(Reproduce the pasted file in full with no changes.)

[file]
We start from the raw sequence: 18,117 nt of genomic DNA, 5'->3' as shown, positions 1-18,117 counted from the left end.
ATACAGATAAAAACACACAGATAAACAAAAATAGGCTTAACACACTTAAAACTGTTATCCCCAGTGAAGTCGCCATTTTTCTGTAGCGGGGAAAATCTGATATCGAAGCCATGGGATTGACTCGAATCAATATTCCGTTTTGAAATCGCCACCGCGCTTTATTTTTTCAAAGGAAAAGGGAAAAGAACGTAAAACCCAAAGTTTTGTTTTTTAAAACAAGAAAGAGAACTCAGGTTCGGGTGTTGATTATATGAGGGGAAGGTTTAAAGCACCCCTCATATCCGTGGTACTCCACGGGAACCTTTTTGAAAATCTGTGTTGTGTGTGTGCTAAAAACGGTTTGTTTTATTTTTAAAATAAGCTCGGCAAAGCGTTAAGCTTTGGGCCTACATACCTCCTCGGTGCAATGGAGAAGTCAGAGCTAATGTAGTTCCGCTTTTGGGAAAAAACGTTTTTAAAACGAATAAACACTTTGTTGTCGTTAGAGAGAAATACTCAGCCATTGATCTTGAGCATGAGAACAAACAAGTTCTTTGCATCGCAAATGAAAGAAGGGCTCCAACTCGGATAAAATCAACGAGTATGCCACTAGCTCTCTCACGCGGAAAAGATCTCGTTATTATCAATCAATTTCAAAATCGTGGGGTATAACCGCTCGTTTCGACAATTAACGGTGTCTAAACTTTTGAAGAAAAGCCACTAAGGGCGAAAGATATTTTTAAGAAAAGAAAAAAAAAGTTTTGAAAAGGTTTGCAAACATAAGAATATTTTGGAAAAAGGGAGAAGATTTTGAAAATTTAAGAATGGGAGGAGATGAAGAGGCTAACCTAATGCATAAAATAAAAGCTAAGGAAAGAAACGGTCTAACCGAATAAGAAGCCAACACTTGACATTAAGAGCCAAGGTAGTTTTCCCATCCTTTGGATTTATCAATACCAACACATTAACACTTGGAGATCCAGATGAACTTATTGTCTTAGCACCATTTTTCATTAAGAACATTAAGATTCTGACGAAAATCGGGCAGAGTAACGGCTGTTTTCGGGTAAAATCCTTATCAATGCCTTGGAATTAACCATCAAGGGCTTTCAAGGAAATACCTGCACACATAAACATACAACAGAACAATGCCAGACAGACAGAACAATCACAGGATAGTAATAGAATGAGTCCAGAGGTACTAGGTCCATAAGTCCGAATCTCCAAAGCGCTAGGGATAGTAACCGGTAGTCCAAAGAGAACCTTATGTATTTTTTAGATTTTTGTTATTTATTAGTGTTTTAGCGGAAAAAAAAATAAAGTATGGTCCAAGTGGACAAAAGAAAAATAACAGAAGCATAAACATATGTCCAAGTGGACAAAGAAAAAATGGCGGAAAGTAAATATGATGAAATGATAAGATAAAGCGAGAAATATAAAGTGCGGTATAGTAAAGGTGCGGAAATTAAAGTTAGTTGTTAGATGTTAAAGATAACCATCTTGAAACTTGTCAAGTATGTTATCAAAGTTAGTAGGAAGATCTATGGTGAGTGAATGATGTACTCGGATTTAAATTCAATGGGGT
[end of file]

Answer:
We start from the raw sequence: 18,117 nt of genomic DNA, 5'->3' as shown, positions 1-18,117 counted from the left end.
ATACAGATAAAAACACACAGATAAACAAAAATAGGCTTAACACACTTAAAACTGTTATCCCCAGTGAAGTCGCCATTTTTCTGTAGCGGGGAAAATCTGATATCGAAGCCATGGGATTGACTCGAATCAATATTCCGTTTTGAAATCGCCACCGCGCTTTATTTTTTCAAAGGAAAAGGGAAAAGAACGTAAAACCCAAAGTTTTGTTTTTTAAAACAAGAAAGAGAACTCAGGTTCGGGTGTTGATTATATGAGGGGAAGGTTTAAAGCACCCCTCATATCCGTGGTACTCCACGGGAACCTTTTTGAAAATCTGTGTTGTGTGTGTGCTAAAAACGGTTTGTTTTATTTTTAAAATAAGCTCGGCAAAGCGTTAAGCTTTGGGCCTACATACCTCCTCGGTGCAATGGAGAAGTCAGAGCTAATGTAGTTCCGCTTTTGGGAAAAAACGTTTTTAAAACGAATAAACACTTTGTTGTCGTTAGAGAGAAATACTCAGCCATTGATCTTGAGCATGAGAACAAACAAGTTCTTTGCATCGCAAATGAAAGAAGGGCTCCAACTCGGATAAAATCAACGAGTATGCCACTAGCTCTCTCACGCGGAAAAGATCTCGTTATTATCAATCAATTTCAAAATCGTGGGGTATAACCGCTCGTTTCGACAATTAACGGTGTCTAAACTTTTGAAGAAAAGCCACTAAGGGCGAAAGATATTTTTAAGAAAAGAAAAAAAAAGTTTTGAAAAGGTTTGCAAACATAAGAATATTTTGGAAAAAGGGAGAAGATTTTGAAAATTTAAGAATGGGAGGAGATGAAGAGGCTAACCTAATGCATAAAATAAAAGCTAAGGAAAGAAACGGTCTAACCGAATAAGAAGCCAACACTTGACATTAAGAGCCAAGGTAGTTTTCCCATCCTTTGGATTTATCAATACCAACACATTAACACTTGGAGATCCAGATGAACTTATTGTCTTAGCACCATTTTTCATTAAGAACATTAAGATTCTGACGAAAATCGGGCAGAGTAACGGCTGTTTTCGGGTAAAATCCTTATCAATGCCTTGGAATTAACCATCAAGGGCTTTCAAGGAAATACCTGCACACATAAACATACAACAGAACAATGCCAGACAGACAGAACAATCACAGGATAGTAATAGAATGAGTCCAGAGGTACTAGGTCCATAAGTCCGAATCTCCAAAGCGCTAGGGATAGTAACCGGTAGTCCAAAGAGAACCTTATGTATTTTTTAGATTTTTGTTATTTATTAGTGTTTTAGCGGAAAAAAAAATAAAGTATGGTCCAAGTGGACAAAAGAAAAATAACAGAAGCATAAACATATGTCCAAGTGGACAAAGAAAAAATGGCGGAAAGTAAATATGATGAAATGATAAGATAAAGCGAGAAATATAAAGTGCGGTATAGTAAAGGTGCGGAAATTAAAGTTAGTTGTTAGATGTTAAAGATAACCATCTTGAAACTTGTCAAGTATGTTATCAAAGTTAGTAGGAAGATCTATGGTGAGTGAATGATGTACTCGGATTTAAATTCAATGGGGT